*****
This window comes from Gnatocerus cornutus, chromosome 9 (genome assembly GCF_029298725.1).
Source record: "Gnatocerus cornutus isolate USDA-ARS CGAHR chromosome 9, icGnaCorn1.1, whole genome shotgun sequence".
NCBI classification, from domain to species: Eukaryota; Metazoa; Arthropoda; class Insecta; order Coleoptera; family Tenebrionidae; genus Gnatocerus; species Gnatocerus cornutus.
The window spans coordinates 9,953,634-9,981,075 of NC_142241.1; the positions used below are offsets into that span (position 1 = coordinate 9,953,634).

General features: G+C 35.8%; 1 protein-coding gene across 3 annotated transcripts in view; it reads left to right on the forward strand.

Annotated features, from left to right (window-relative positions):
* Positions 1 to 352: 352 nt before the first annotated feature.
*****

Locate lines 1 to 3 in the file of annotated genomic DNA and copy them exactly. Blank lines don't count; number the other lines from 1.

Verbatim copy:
This window comes from Gnatocerus cornutus, chromosome 9 (genome assembly GCF_029298725.1).
Source record: "Gnatocerus cornutus isolate USDA-ARS CGAHR chromosome 9, icGnaCorn1.1, whole genome shotgun sequence".
NCBI classification, from domain to species: Eukaryota; Metazoa; Arthropoda; class Insecta; order Coleoptera; family Tenebrionidae; genus Gnatocerus; species Gnatocerus cornutus.